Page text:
Sunday, August 20, 2006

Mono Pass Hike: Day 3

[ Day 1 | Day 2 | Day 3 ]

I awoke the next morning when the stars were still out, and Jessica and I hit the trail at around 6:30 am, hiking in near darkness. The reason for this was that we planned to run ahead of the rest of the group and meet the ferry at Edison Lake. The ferry, which would cut our walking by about 5 miles, left the landing at 9:30 and we still had six miles to go. It didn't seem like all six of us would make it in time, but we hoped to convince them to wait, or else come back for us later.

So Jess and I were already a few miles down the trail when the sunrise began touching the tips of the mountains.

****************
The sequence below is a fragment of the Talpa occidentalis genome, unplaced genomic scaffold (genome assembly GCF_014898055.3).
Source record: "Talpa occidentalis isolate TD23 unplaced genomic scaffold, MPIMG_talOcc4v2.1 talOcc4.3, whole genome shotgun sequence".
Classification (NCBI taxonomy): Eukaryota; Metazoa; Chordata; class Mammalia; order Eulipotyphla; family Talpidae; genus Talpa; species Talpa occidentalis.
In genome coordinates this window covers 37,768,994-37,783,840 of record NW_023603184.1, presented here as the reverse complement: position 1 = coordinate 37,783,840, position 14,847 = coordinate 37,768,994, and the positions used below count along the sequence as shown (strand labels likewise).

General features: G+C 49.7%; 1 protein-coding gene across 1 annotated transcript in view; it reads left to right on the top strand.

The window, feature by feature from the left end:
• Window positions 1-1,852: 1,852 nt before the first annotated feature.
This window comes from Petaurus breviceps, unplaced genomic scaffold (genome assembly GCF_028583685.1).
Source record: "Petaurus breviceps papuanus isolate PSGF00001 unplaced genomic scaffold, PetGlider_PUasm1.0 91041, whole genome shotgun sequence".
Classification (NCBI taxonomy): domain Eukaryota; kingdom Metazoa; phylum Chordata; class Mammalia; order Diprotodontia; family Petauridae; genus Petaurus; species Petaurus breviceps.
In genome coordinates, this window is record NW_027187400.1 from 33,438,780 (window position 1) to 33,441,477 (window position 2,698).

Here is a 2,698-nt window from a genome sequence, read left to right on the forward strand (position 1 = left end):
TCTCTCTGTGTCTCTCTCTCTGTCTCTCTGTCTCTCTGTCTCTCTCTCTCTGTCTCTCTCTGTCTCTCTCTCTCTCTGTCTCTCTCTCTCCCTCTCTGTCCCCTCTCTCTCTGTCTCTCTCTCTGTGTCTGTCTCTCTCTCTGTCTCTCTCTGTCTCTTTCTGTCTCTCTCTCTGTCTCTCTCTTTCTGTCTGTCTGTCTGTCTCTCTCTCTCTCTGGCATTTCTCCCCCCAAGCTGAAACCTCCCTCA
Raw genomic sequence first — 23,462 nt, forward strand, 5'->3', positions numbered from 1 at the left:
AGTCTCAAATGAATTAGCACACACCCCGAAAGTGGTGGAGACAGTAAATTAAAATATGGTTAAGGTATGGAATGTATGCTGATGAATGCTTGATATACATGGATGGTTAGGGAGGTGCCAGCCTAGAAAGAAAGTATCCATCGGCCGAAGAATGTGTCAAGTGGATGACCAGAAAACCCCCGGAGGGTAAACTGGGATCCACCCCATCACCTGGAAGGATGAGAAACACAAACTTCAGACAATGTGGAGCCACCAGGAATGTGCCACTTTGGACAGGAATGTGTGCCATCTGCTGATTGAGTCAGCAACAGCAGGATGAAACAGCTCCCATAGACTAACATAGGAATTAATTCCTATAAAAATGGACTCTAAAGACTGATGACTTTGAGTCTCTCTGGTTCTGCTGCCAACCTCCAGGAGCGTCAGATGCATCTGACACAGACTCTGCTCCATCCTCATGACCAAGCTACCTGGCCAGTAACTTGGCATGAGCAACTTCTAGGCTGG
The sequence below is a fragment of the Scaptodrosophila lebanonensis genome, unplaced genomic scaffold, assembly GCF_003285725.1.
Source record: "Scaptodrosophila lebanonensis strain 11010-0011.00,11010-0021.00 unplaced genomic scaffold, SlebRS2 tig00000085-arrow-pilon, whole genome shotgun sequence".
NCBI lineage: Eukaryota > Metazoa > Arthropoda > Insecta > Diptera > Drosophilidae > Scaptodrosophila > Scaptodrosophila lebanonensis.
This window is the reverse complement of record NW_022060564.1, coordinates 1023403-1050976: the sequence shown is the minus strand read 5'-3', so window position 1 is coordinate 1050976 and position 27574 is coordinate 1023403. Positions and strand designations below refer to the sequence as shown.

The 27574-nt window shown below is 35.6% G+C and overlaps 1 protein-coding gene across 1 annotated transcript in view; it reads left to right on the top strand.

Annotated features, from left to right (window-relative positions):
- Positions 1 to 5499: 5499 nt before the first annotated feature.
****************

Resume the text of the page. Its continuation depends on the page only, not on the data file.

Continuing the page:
So we wound our way down the river to where it let out into the man-made lake. We made great time, and reached the ferry landing well before the time. The ferry didn't wait for everyone else, but they did promise to return in a few hours to fetch us. So we spent a few hours lounging on the beach, waiting to be rescued...

... which we eventually were... by a pirate boat, which took us across the lake to the furthest inreach of civilization: a boat rental, a cafe and some cabins at the end of a windy dirt road. And a great view looking back in the high country from where we had just come.

[ Day 1 | Day 2 | Day 3 ]

Saturday, August 19, 2006

Mono Pass Hike: Day 2

[ Day 1 | Day 2 | Day 3 ]

The next morning, the lake mirrored the mountains perfectly.

We had coffee and oatmeal and savored the sunlight.